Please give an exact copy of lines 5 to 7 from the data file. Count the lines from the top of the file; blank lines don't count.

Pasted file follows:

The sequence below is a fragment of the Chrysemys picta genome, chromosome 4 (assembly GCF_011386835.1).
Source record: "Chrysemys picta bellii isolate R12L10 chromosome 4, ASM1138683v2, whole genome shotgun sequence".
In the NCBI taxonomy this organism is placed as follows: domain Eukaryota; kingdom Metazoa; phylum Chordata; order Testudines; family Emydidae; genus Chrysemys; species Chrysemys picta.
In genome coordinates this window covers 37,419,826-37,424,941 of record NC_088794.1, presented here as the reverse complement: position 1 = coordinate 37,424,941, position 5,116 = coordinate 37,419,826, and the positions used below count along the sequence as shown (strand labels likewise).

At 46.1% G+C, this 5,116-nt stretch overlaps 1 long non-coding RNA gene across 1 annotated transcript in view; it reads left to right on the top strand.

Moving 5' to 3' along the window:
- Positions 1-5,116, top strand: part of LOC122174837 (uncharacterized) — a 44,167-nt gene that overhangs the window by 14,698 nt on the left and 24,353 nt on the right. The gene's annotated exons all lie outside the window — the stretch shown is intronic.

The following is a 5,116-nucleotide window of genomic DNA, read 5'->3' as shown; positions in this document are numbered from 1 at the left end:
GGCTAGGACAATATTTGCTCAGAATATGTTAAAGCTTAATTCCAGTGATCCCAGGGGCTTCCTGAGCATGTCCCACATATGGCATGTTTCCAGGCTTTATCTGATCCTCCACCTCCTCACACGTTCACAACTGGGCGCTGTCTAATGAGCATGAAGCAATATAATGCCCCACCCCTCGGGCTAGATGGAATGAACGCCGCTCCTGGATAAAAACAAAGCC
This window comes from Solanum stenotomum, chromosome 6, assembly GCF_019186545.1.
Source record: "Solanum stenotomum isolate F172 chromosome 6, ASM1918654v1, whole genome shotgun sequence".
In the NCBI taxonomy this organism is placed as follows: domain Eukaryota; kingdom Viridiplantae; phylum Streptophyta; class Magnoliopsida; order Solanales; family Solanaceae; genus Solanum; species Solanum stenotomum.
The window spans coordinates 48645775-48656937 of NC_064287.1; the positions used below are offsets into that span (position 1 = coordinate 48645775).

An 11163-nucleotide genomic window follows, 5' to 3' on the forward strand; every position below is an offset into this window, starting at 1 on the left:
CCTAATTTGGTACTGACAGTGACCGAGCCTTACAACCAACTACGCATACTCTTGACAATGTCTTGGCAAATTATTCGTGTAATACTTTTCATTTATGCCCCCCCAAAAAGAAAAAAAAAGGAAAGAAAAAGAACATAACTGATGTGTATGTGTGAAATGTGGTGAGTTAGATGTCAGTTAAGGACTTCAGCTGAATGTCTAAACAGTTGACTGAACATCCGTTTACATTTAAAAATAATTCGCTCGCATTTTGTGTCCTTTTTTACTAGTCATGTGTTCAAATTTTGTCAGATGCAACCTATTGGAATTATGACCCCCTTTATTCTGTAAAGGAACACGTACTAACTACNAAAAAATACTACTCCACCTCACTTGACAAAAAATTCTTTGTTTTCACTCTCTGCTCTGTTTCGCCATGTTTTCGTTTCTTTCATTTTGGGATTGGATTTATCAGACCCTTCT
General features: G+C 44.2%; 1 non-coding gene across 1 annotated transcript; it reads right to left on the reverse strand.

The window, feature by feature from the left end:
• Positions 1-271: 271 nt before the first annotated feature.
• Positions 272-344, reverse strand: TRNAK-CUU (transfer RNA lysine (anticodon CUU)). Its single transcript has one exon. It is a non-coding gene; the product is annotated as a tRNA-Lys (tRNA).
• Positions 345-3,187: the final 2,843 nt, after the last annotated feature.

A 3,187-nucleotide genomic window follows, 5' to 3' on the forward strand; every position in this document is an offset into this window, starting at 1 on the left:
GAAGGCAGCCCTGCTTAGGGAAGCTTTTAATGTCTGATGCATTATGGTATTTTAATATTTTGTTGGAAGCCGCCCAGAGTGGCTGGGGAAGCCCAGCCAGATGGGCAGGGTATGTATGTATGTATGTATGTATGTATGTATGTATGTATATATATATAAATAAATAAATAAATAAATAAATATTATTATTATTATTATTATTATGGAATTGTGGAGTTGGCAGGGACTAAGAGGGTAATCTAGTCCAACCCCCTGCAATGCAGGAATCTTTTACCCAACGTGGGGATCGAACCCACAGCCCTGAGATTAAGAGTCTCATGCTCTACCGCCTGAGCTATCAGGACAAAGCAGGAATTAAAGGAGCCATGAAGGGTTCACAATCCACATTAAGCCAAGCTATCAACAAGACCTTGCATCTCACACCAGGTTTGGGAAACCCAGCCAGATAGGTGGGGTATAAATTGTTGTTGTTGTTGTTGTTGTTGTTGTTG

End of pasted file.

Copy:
At 46.1% G+C, this 5,116-nt stretch overlaps 1 long non-coding RNA gene across 1 annotated transcript in view; it reads left to right on the top strand.

Moving 5' to 3' along the window:
- Positions 1-5,116, top strand: part of LOC122174837 (uncharacterized) — a 44,167-nt gene that overhangs the window by 14,698 nt on the left and 24,353 nt on the right. The gene's annotated exons all lie outside the window — the stretch shown is intronic.